• avoid peak travel times – Travel between 10:00 – 15:00 and after 19:00 on weekdays if possible
• buy tickets online, on Smartcard or mobile

To minimise risks customers are also asked to wash their hands prior to and after their journey, and hand-sanitiser has been made available at GWR’s main stations. To help those who do need to travel to avoid contact, food and drink will not be sold on board.

GWR has:

• restricted the number of reservations available on reservable trains
• added floor stickers and guidance at stations to help customers maintain the advisory distance 
• cleaned stations and trains throughout the day, every day

GWR is currently running approximately 70% of services. With predicted staff sickness the company is taking a staged approach to returning to full timetabled services. However, until social distancing guidance is eased travel should be avoided unless it is really necessary.

May Bank Holiday Cardiff Construction Success

The South Rail Systems Alliance (SRSA) were mobilised over the May Bank Holiday Weekend, where they undertook a number of works at Cardiff Central Station.

The South Rail Systems Alliance (SRSA) were mobilised over the May Bank Holiday Weekend, where they undertook a number of works at Cardiff Central Station.

The track renewals scope of works included:

  • Various switch and crossing installations
  • Platform adjustments
  • Tamping
  • Signalling
  • Underbridge ballast retention
  • Welding

The 3-day blockade including several Adjacent Lines Open to enable the continuous operations of trains through the station, reducing the impact of the works to the operational train timetable.

The project was delivered using four Engineering Trains, two Tampers, and a 40Tonne heavy lifting Road Rail Vehicles to tandem lift track panels into their final position.

Construction took place in compliance with social distancing measures implemented by the UK Government, with the SRSA introducing ‘COVID-19 Champions’ on site to ensure that staff stayed 2m apart, issuing and replacing face masks to protect all employees throughout their shift and managing site cleanliness.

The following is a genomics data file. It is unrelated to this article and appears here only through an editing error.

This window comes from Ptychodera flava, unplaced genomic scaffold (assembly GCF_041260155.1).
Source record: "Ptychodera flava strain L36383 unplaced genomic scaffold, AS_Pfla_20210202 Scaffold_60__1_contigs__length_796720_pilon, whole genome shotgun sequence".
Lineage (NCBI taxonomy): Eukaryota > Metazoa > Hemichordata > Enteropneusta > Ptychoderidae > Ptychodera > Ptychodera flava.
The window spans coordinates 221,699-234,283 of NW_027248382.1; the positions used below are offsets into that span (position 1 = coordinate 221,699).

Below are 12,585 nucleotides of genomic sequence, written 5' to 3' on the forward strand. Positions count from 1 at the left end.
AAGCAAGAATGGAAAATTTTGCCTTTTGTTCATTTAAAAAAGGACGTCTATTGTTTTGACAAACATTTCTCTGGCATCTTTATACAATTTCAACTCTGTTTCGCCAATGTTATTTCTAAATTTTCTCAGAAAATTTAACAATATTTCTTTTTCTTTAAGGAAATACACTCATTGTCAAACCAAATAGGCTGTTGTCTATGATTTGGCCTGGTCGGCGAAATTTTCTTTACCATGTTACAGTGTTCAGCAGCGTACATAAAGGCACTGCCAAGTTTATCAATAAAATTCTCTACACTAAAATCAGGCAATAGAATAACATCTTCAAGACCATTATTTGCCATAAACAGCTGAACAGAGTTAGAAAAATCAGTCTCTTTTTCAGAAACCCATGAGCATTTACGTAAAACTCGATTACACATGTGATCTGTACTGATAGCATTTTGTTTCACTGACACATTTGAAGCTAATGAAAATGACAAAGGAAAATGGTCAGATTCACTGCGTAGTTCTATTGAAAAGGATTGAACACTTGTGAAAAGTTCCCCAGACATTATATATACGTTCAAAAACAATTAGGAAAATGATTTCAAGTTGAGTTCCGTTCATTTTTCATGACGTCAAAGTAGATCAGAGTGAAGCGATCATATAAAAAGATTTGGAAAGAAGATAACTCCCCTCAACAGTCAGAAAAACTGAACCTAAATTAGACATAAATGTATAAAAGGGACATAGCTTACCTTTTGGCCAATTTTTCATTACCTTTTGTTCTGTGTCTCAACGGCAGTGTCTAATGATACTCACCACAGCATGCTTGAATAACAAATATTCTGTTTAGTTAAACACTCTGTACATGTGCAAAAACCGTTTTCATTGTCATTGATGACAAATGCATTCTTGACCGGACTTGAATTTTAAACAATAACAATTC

To ensure safety of all staff additional measures were implemented, including equipment to check temperature levels of personnel entering site via state of the art temperature recognition camera system installed into a self-contained ethanol powered welfare unit.

Continuing their sustainable approach, all SRSA cabins and lights were powered by solar technology or batteries supplied from Prolectric.

Colas Rail UK Project Lead Joseph Smales can be seen discussing the changes implemented due to Covid-19 and how works are progressing:

Speaking about the project, Network Rail’s Head of Transformation, Nick Matthews said:

“Despite COVID-19 and the unique problems the social distancing measures present on the SRSA Worksites, The SRSA Wales and Western (W&W) Team delivered the renewal at Cardiff to the delight of Regional Managing Director, Mark Langham.

As Head of Transformation I was pleased to see that despite the difficulties of COVID-19 the W&W team still went the extra mile. Not only was the welfare and lighting fuel free, they were the first team to use the new Mobile Welfare Units to ensure welfare was provided at the point of work.

On top of all that innovation the team also trialled infrared cameras to carry out body temperature surveillance checks on the workforce to detect any possible COVID 19 symptoms. Well done to everyone involved on this successful project.”

The SRSA is an Alliance between Colas Rail UK, Network Rail and AECOM.